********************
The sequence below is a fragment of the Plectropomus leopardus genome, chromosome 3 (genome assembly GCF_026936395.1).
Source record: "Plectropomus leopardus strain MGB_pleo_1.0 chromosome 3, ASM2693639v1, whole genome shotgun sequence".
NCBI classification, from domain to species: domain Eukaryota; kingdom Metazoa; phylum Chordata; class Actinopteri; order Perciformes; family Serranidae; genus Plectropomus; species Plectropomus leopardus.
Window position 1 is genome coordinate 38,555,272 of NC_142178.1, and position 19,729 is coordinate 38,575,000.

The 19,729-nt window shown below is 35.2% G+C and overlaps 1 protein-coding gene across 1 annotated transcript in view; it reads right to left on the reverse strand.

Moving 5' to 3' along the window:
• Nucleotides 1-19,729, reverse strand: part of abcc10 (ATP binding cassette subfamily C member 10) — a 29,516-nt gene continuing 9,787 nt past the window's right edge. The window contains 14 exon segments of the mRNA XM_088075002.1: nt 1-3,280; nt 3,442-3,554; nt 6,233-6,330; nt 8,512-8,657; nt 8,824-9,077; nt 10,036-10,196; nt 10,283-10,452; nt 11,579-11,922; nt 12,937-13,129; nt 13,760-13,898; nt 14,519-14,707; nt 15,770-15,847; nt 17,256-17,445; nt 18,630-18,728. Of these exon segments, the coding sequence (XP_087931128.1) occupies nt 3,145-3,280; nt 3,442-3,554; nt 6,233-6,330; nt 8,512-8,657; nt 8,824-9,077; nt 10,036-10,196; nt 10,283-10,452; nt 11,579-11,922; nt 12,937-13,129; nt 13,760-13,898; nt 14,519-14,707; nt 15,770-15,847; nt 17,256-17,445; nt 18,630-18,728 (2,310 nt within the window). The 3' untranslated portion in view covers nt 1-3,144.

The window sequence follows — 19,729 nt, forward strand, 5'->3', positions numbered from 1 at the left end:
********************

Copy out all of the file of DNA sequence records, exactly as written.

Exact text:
The sequence below is a fragment of the Plectropomus leopardus genome, chromosome 3 (genome assembly GCF_026936395.1).
Source record: "Plectropomus leopardus strain MGB_pleo_1.0 chromosome 3, ASM2693639v1, whole genome shotgun sequence".
NCBI classification, from domain to species: domain Eukaryota; kingdom Metazoa; phylum Chordata; class Actinopteri; order Perciformes; family Serranidae; genus Plectropomus; species Plectropomus leopardus.
Window position 1 is genome coordinate 38,555,272 of NC_142178.1, and position 19,729 is coordinate 38,575,000.

The 19,729-nt window shown below is 35.2% G+C and overlaps 1 protein-coding gene across 1 annotated transcript in view; it reads right to left on the reverse strand.

Moving 5' to 3' along the window:
• Nucleotides 1-19,729, reverse strand: part of abcc10 (ATP binding cassette subfamily C member 10) — a 29,516-nt gene continuing 9,787 nt past the window's right edge. The window contains 14 exon segments of the mRNA XM_088075002.1: nt 1-3,280; nt 3,442-3,554; nt 6,233-6,330; nt 8,512-8,657; nt 8,824-9,077; nt 10,036-10,196; nt 10,283-10,452; nt 11,579-11,922; nt 12,937-13,129; nt 13,760-13,898; nt 14,519-14,707; nt 15,770-15,847; nt 17,256-17,445; nt 18,630-18,728. Of these exon segments, the coding sequence (XP_087931128.1) occupies nt 3,145-3,280; nt 3,442-3,554; nt 6,233-6,330; nt 8,512-8,657; nt 8,824-9,077; nt 10,036-10,196; nt 10,283-10,452; nt 11,579-11,922; nt 12,937-13,129; nt 13,760-13,898; nt 14,519-14,707; nt 15,770-15,847; nt 17,256-17,445; nt 18,630-18,728 (2,310 nt within the window). The 3' untranslated portion in view covers nt 1-3,144.

The window sequence follows — 19,729 nt, forward strand, 5'->3', positions numbered from 1 at the left end: